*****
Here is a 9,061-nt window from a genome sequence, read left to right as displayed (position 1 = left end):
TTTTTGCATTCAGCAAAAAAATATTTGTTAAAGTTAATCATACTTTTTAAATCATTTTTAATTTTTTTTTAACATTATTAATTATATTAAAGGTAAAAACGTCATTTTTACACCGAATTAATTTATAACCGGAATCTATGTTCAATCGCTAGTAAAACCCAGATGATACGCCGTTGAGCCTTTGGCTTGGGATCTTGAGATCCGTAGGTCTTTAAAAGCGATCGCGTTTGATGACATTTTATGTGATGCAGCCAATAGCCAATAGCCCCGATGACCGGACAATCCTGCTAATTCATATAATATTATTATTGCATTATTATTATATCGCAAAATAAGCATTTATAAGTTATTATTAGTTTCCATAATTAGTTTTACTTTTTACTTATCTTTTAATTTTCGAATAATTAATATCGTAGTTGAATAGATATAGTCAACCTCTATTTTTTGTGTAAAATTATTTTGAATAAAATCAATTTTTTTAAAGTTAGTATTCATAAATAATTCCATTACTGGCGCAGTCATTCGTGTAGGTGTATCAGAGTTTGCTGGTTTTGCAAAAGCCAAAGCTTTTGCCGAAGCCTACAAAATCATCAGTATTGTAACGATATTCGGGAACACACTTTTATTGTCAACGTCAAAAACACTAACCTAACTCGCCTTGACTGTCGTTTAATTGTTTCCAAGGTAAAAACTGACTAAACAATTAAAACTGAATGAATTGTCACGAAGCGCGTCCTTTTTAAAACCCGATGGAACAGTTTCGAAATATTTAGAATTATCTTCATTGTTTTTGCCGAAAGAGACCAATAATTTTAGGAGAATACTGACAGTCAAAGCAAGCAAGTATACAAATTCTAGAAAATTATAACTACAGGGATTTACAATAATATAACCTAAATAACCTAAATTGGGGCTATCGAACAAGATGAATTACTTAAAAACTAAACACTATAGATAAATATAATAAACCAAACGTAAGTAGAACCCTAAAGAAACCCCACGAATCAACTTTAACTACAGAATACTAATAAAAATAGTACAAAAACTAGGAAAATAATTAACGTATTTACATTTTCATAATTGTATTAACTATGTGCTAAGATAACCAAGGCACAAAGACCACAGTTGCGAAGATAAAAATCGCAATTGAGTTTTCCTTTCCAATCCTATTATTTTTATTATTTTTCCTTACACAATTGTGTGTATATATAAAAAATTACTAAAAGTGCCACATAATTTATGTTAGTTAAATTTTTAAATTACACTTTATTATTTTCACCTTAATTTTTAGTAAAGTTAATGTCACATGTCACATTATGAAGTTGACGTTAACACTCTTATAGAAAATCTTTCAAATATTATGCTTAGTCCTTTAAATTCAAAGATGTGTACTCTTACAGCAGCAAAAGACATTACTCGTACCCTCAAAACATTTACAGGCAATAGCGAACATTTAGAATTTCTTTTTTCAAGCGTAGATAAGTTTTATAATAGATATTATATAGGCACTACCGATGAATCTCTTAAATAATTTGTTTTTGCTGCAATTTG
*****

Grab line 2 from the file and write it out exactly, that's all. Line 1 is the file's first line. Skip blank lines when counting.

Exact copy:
TTTTTGCATTCAGCAAAAAAATATTTGTTAAAGTTAATCATACTTTTTAAATCATTTTTAATTTTTTTTTAACATTATTAATTATATTAAAGGTAAAAACGTCATTTTTACACCGAATTAATTTATAACCGGAATCTATGTTCAATCGCTAGTAAAACCCAGATGATACGCCGTTGAGCCTTTGGCTTGGGATCTTGAGATCCGTAGGTCTTTAAAAGCGATCGCGTTTGATGACATTTTATGTGATGCAGCCAATAGCCAATAGCCCCGATGACCGGACAATCCTGCTAATTCATATAATATTATTATTGCATTATTATTATATCGCAAAATAAGCATTTATAAGTTATTATTAGTTTCCATAATTAGTTTTACTTTTTACTTATCTTTTAATTTTCGAATAATTAATATCGTAGTTGAATAGATATAGTCAACCTCTATTTTTTGTGTAAAATTATTTTGAATAAAATCAATTTTTTTAAAGTTAGTATTCATAAATAATTCCATTACTGGCGCAGTCATTCGTGTAGGTGTATCAGAGTTTGCTGGTTTTGCAAAAGCCAAAGCTTTTGCCGAAGCCTACAAAATCATCAGTATTGTAACGATATTCGGGAACACACTTTTATTGTCAACGTCAAAAACACTAACCTAACTCGCCTTGACTGTCGTTTAATTGTTTCCAAGGTAAAAACTGACTAAACAATTAAAACTGAATGAATTGTCACGAAGCGCGTCCTTTTTAAAACCCGATGGAACAGTTTCGAAATATTTAGAATTATCTTCATTGTTTTTGCCGAAAGAGACCAATAATTTTAGGAGAATACTGACAGTCAAAGCAAGCAAGTATACAAATTCTAGAAAATTATAACTACAGGGATTTACAATAATATAACCTAAATAACCTAAATTGGGGCTATCGAACAAGATGAATTACTTAAAAACTAAACACTATAGATAAATATAATAAACCAAACGTAAGTAGAACCCTAAAGAAACCCCACGAATCAACTTTAACTACAGAATACTAATAAAAATAGTACAAAAACTAGGAAAATAATTAACGTATTTACATTTTCATAATTGTATTAACTATGTGCTAAGATAACCAAGGCACAAAGACCACAGTTGCGAAGATAAAAATCGCAATTGAGTTTTCCTTTCCAATCCTATTATTTTTATTATTTTTCCTTACACAATTGTGTGTATATATAAAAAATTACTAAAAGTGCCACATAATTTATGTTAGTTAAATTTTTAAATTACACTTTATTATTTTCACCTTAATTTTTAGTAAAGTTAATGTCACATGTCACATTATGAAGTTGACGTTAACACTCTTATAGAAAATCTTTCAAATATTATGCTTAGTCCTTTAAATTCAAAGATGTGTACTCTTACAGCAGCAAAAGACATTACTCGTACCCTCAAAACATTTACAGGCAATAGCGAACATTTAGAATTTCTTTTTTCAAGCGTAGATAAGTTTTATAATAGATATTATATAGGCACTACCGATGAATCTCTTAAATAATTTGTTTTTGCTGCAATTTG